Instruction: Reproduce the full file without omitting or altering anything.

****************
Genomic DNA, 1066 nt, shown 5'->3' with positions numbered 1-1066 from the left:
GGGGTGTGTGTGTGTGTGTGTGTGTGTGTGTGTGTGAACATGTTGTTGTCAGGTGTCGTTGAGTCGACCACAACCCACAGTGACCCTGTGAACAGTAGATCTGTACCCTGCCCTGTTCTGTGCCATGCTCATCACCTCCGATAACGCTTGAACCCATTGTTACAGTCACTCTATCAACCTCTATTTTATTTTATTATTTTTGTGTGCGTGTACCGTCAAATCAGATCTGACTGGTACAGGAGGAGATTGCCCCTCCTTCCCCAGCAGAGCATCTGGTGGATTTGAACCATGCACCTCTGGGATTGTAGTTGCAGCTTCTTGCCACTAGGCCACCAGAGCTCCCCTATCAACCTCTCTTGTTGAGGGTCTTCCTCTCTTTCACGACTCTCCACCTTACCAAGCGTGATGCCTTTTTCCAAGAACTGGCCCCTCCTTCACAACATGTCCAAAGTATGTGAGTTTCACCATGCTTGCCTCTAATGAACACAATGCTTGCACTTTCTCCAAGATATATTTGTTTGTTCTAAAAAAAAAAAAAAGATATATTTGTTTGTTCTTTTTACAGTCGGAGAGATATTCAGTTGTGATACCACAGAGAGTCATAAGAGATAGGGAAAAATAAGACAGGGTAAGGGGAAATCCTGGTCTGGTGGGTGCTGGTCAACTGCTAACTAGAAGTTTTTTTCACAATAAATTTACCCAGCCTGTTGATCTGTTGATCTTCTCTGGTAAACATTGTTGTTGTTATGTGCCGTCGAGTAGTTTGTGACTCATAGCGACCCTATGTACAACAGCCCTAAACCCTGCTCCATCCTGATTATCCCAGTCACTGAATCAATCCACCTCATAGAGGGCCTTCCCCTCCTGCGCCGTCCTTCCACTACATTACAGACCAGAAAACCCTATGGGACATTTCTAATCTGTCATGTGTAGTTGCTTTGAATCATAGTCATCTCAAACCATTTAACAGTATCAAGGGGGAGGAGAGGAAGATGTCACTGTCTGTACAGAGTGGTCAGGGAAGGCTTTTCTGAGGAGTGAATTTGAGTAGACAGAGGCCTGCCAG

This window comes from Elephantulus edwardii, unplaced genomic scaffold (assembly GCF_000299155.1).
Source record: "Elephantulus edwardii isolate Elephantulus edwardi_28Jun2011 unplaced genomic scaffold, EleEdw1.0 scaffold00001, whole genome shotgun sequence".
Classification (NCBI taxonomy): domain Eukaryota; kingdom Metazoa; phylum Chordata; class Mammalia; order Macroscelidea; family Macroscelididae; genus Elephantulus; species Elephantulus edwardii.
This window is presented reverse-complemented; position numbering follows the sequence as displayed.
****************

Genomic DNA, 1066 nt, shown 5'->3' with positions numbered 1-1066 from the left:
GGGGTGTGTGTGTGTGTGTGTGTGTGTGTGTGTGTGAACATGTTGTTGTCAGGTGTCGTTGAGTCGACCACAACCCACAGTGACCCTGTGAACAGTAGATCTGTACCCTGCCCTGTTCTGTGCCATGCTCATCACCTCCGATAACGCTTGAACCCATTGTTACAGTCACTCTATCAACCTCTATTTTATTTTATTATTTTTGTGTGCGTGTACCGTCAAATCAGATCTGACTGGTACAGGAGGAGATTGCCCCTCCTTCCCCAGCAGAGCATCTGGTGGATTTGAACCATGCACCTCTGGGATTGTAGTTGCAGCTTCTTGCCACTAGGCCACCAGAGCTCCCCTATCAACCTCTCTTGTTGAGGGTCTTCCTCTCTTTCACGACTCTCCACCTTACCAAGCGTGATGCCTTTTTCCAAGAACTGGCCCCTCCTTCACAACATGTCCAAAGTATGTGAGTTTCACCATGCTTGCCTCTAATGAACACAATGCTTGCACTTTCTCCAAGATATATTTGTTTGTTCTAAAAAAAAAAAAAAGATATATTTGTTTGTTCTTTTTACAGTCGGAGAGATATTCAGTTGTGATACCACAGAGAGTCATAAGAGATAGGGAAAAATAAGACAGGGTAAGGGGAAATCCTGGTCTGGTGGGTGCTGGTCAACTGCTAACTAGAAGTTTTTTTCACAATAAATTTACCCAGCCTGTTGATCTGTTGATCTTCTCTGGTAAACATTGTTGTTGTTATGTGCCGTCGAGTAGTTTGTGACTCATAGCGACCCTATGTACAACAGCCCTAAACCCTGCTCCATCCTGATTATCCCAGTCACTGAATCAATCCACCTCATAGAGGGCCTTCCCCTCCTGCGCCGTCCTTCCACTACATTACAGACCAGAAAACCCTATGGGACATTTCTAATCTGTCATGTGTAGTTGCTTTGAATCATAGTCATCTCAAACCATTTAACAGTATCAAGGGGGAGGAGAGGAAGATGTCACTGTCTGTACAGAGTGGTCAGGGAAGGCTTTTCTGAGGAGTGAATTTGAGTAGACAGAGGCCTGCCAG

This window comes from Elephantulus edwardii, unplaced genomic scaffold (assembly GCF_000299155.1).
Source record: "Elephantulus edwardii isolate Elephantulus edwardi_28Jun2011 unplaced genomic scaffold, EleEdw1.0 scaffold00001, whole genome shotgun sequence".
Classification (NCBI taxonomy): domain Eukaryota; kingdom Metazoa; phylum Chordata; class Mammalia; order Macroscelidea; family Macroscelididae; genus Elephantulus; species Elephantulus edwardii.
This window is presented reverse-complemented; position numbering follows the sequence as displayed.